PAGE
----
Ten of the 27 BRCA1/BRCA2 mutation carriers (breast cancer cases only) had a mother diagnosed with breast or ovarian cancer. Assuming that half the mutation carriers would have inherited their cancer paternally and half maternally, this figure would imply a high penetrance for the BRCA1/BRCA2 mutations (10/27 × 2=74%). Similar penetrance estimates are obtained from affected and unaffected sisters. This value is higher than the penetrance previously reported in Jewish BRCA1 and BRCA2 carriers,14 but our small sample size relative to the published series limits the significance of this observation. In addition, it is probable that women with a close relative affected with breast cancer were more likely to participate in the study, and that probands with affected mothers or sisters are therefore over-represented, thus inflating the estimates of penetrance.
Cancers other than breast or ovarian cancer were reported, and those found in first degree relatives of BRCA1/BRCA2 mutation carriers are noted in table 3, with corresponding numbers from non-carriers. The prevalence was not significantly different in BRCA1 mutation carriers, BRCA2 mutation carriers, or in non-carriers. Although colorectal and prostate cancer have previously been associated with BRCA1 mutations,15 these families contain no supporting evidence: of the 20 cases of CRC, four cases occurred in the first degree relatives of BRCA2 carriers and none in the relatives of BRCA1 carriers. Only one case of prostate cancer was seen, in a BRCA1 family. There was no significant difference in the total number of non-breast/ovarian cancers diagnosed in the first degree relatives of mutation carriers and non-carriers (19 in the relatives of 28 mutation carriers, compared to 88 in the relatives of 156 non-carriers).
Logistic modelling was used to predict breast cancer cases who may be BRCA1 or BRCA2 mutation carriers, using family history variables and age at diagnosis in the model. The best fitting model included age (as a continuous variable), family or personal history of ovarian cancer (first or second degree relative at any age), presence of a first degree relative diagnosed with breast or ovarian cancer before 60 years, and an interaction between age and a history of ovarian cancer.
The prediction curves from the model are illustrated in fig 1, showing the probability of being a mutation carrier by age at diagnosis and family history. The upper curves represent probands with a family or personal history of ovarian cancer, and these are all at high risk of being a BRCA1 or BRCA2 mutation carrier, although the risk decreases rapidly with the proband’s age at diagnosis. The lower curves represent subjects with no family history of ovarian cancer, with or without a first degree relative diagnosed with breast cancer under the age of 60 years. These curves illustrate the parameters from the model, superimposed with points representing women from the current study. Three BRCA2 carriers diagnosed after 55 years are at a low predicted risk of being mutation carriers; they have no family history of close relatives with breast or ovarian cancer. From the total of 27 mutation carriers, 23 have a predicted risk of at least 10%. Using this risk as a baseline for identifying women at high risk of being mutation carriers gives the test a sensitivity of 85%. However, at this level, 41% of non-carriers would have been defined as having a high risk of carrying a mutation.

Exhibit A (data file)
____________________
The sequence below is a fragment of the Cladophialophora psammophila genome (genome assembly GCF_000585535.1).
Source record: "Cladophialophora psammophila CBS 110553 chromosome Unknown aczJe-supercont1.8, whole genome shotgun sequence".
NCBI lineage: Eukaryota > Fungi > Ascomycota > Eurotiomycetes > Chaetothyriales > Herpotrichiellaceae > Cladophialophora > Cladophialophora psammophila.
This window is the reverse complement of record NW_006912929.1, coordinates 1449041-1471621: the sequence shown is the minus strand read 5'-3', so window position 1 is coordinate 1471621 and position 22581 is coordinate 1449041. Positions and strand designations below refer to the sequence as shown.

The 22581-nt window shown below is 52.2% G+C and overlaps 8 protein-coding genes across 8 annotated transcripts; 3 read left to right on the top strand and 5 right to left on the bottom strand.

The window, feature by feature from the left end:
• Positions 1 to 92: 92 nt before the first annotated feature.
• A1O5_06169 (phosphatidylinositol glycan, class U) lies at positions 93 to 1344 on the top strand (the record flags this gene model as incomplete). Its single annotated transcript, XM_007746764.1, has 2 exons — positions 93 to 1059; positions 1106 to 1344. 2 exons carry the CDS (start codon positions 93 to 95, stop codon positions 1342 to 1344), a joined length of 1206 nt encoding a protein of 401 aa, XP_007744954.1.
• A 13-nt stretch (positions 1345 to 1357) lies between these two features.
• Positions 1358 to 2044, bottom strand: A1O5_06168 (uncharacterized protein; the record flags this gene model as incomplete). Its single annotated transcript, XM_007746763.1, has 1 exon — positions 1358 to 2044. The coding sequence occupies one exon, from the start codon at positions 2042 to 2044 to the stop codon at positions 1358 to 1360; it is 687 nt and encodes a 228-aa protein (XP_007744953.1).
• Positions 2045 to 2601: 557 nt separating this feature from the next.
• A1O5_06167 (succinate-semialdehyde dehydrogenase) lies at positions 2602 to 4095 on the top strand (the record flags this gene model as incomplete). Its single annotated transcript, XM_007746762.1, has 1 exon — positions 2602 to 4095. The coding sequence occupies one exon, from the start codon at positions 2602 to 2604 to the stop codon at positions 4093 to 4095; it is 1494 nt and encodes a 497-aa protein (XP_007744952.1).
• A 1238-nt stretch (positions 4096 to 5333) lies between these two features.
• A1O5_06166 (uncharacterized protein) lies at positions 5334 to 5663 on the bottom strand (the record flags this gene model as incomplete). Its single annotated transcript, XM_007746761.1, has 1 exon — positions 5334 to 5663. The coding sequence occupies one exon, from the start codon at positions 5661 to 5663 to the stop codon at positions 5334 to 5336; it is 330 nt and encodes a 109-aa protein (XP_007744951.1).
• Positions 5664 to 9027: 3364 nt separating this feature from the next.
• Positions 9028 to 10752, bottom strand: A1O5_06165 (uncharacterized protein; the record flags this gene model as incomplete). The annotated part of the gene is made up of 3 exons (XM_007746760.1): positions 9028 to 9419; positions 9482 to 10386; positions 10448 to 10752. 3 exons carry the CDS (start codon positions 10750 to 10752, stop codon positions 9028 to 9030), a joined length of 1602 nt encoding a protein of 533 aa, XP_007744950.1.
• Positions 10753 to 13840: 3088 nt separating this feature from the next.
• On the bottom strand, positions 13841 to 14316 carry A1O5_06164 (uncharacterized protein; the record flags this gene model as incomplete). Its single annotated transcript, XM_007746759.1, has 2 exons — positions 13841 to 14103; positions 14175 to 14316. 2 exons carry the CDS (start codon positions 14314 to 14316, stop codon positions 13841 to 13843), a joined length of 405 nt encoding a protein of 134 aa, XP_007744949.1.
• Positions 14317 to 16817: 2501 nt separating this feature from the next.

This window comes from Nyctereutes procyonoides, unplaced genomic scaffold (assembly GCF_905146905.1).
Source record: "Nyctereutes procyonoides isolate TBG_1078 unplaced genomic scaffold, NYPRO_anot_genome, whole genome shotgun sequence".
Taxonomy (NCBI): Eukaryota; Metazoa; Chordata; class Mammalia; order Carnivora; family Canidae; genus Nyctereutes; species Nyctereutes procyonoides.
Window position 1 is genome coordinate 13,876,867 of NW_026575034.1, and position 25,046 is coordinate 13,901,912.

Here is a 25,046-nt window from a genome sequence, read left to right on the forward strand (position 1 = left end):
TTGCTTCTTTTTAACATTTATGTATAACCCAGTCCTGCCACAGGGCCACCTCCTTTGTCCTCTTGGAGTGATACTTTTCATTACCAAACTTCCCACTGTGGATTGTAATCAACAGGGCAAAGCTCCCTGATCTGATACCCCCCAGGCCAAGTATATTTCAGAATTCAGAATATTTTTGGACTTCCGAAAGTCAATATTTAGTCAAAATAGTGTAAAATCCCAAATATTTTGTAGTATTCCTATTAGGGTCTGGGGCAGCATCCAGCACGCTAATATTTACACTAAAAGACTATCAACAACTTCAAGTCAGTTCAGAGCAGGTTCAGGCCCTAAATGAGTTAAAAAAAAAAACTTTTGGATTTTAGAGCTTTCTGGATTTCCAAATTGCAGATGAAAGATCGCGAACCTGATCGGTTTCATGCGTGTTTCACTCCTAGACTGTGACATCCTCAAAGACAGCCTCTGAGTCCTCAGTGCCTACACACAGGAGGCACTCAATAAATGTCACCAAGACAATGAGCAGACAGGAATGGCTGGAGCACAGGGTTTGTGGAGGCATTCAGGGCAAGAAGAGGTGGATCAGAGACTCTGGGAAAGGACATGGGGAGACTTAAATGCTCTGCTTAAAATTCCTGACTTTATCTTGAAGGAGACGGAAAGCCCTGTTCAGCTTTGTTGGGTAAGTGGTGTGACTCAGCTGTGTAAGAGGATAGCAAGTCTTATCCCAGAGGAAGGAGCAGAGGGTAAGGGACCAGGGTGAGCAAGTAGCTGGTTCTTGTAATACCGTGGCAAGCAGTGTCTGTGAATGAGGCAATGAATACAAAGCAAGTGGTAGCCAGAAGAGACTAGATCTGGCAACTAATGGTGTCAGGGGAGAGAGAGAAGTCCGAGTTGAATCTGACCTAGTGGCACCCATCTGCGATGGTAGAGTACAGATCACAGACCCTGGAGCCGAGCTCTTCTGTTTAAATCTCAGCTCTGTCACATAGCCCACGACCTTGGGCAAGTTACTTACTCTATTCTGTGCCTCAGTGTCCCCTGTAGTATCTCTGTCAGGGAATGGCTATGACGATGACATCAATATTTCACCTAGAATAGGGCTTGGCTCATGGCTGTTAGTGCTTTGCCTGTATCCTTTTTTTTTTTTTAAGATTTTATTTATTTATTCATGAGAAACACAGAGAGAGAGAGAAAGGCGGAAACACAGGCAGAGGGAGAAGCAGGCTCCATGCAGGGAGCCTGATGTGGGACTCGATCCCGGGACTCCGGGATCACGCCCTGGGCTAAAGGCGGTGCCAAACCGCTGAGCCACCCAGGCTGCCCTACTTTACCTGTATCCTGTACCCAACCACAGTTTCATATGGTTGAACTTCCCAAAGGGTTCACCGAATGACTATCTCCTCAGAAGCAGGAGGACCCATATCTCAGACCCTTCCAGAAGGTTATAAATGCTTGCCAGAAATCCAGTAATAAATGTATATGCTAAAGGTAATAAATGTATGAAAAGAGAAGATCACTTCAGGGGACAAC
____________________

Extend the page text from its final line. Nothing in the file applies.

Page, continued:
Overall we found that 15.8% of our breast cancer cases had germline BRCA1/BRCA2 mutations (including both probands with breast and ovarian cancer). The prevalence of mutations was 7.7% in probands with ovarian cancer. These proportions are similar to those of previously reported series when unselected for positive family history.17 18 The strongest predictors of the presence of a germline mutation were young age at diagnosis, a family or personal history of ovarian cancer, and a first degree relative diagnosed below the age of 60 years.
The predicted values from the logistic model can be used to define criteria for identifying Ashkenazi Jewish women with breast cancer who are at high risk of carrying a BRCA1 or BRCA2 mutation. For example, if we wish to identify women at a risk of approximately 10%, the following criteria could be used. (1) Breast cancer diagnosed before 50 years. (2) Breast cancer diagnosed before 60 years, with a first degree relative also diagnosed with breast cancer before 60 years. (3) Breast cancer diagnosed before 70 y, with a first or second degree relative diagnosed with ovarian cancer.
Twelve percent of non-mutation carriers had a family history of breast/ovarian cancer in both first and second degree relatives. These families may result from random clustering of breast and ovarian cancer, or from other mutations in BRCA1 and BRCA2, or may indicate further cancer susceptibility genes in this population. This is in accordance with the findings of Levy-Lahad et al 7 and Schubert et al,12 who found that they could not detect a BRCA1 or BRCA2 mutation in 41% and 52%, respectively, of high risk Ashkenazi breast cancer families.
This study did not select women by young age of onset, or strong family history, although the self-referral nature of the study implies that women with these risk factors may be more likely to participate. This selection will not bias results obtained from the comparison of risk factors between mutation carriers and non-carriers, but does bias absolute rates such as penetrance. The value of 74% penetrance estimated from the 11 affected mothers of mutation carriers is likely to be an overestimate. The fact that 33% of mutation carriers (as opposed to 50% of non-carriers) had no family history of breast or ovarian cancer in first or second degree relatives, however, suggests that penetrance of these mutations may be low in some Ashkenazi Jewish families.
We gratefully acknowledge the support of the Dunhill Medical Trust.